FEMA’s 2018-2022 Strategic Plan: The Good, the Bad, and the Ignored

FEMA recently released their 2018-2022 Strategic Plan.  While organizational strategic plans are generally internal documents, the strategic plans of certain organizations, such as FEMA, have a significant link to a broader array of stakeholders.  The community of emergency management in the United States is so closely linked, that FEMA, through policy, funding, or practice, has a heavy influence on emergency management at the state and local levels.  Here are my impressions of the 38-page document.


Right from the beginning, this document continues to reinforce the system of emergency management and the involvement of the whole community. I’m glad these concepts have been carried forward from earlier administrations.  Far too often have we seen new administrations trash the concepts of the previous for reasons none other than politics.  Things often take time in emergency management, and it sometimes seems that just as we are getting a grasp on a good concept or program, it’s stripped away in favor of something new which has yet to be proven.

The foreword of the document, as expected, lays out the overall focus of the strategic plan.  What I’m really turned off by here is the mention, not once but twice, of ‘professionalizing’ emergency management.  Use of this phrase is an unfortunate trend and a continued disappointment.  We are our own worst enemy when statements like this are made.  It seems that some in emergency management lack the confidence in our profession.  While I’m certainly critical of certain aspects of it, there is no doubt in my mind that emergency management is a profession.  I wish people, like Administrator Long, would stop doubting that.  Unfortunately, I’ve heard him recently interviewed on an emergency management podcast where he stressed the same point.  It’s getting old and is honestly insulting to those of us who have been engaged in it as a career.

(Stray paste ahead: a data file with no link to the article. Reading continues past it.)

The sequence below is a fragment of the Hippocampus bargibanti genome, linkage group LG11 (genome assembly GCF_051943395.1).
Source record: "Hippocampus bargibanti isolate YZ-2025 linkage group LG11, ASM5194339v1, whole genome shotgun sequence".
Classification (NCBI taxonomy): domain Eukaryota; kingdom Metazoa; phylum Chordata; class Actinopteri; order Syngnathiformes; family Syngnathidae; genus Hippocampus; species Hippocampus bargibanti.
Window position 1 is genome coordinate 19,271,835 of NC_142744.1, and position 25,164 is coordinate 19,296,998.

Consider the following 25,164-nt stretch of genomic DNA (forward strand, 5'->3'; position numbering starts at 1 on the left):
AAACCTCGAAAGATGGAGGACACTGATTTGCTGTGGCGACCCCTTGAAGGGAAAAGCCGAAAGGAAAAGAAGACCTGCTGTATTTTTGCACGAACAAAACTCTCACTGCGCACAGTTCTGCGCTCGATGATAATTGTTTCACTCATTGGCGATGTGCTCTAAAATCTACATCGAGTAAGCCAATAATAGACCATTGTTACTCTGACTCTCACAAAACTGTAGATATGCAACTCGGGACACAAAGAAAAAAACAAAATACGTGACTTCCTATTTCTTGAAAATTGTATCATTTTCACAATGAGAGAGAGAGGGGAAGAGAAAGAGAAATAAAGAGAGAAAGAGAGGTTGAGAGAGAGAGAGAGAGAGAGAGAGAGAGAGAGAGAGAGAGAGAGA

The strategic goals put forward in this plan make sense.

  1. Build a culture of preparedness
  2. Ready the nation for catastrophic disasters
  3. Reduce the complexity of FEMA

These are all attainable goals that belong in this strategic plan.  They stand to benefit FEMA as an organization, emergency management as a whole, and the nation.  The objectives within these goals make sense and address gaps we continue to deal with across the profession.

A quote on page 8 really stands out… The most effective strategies for emergency management are those that are Federally supported, state managed, and locally executed.  With the system of emergency management in the US and the structure of federalism, this statement makes a lot of sense and I like it.

Based on objective 1.2 – closing the insurance gap – FEMA is standing behind the national flood insurance program.  It’s an important program, to be sure, but it needs to be better managed, better promoted, and possibly restructured.  There is a big red flag planted in this program and it needs some serious attention before it collapses.

Here’s the big one… It’s no secret that morale at FEMA has been a big issue for years.  The third strategic goal includes an objective that relates to employee morale, but unfortunately employee morale itself is not an objective.  Here’s where I think the strategic plan misses the mark.  While several objectives directly reference improving systems and processes at FEMA, none really focus on the employees.  Most mentions of employees in the document really reference them as tools, not as people.  Dancing around this issue is not going to get it resolved.  I’m disappointed for my friends and colleagues at FEMA.  While I applaud the strategic plan for realizing the scope of external stakeholders it influences, they seem to have forgotten their most important ones – their employees.  This is pretty dissatisfying and, ultimately, is an indicator of how poorly this strategic plan will perform, since it’s the employees that are counted on to support every one of these initiatives.  You can make all the policy you want, but if you don’t have a motivated and satisfied work force, change will be elusive.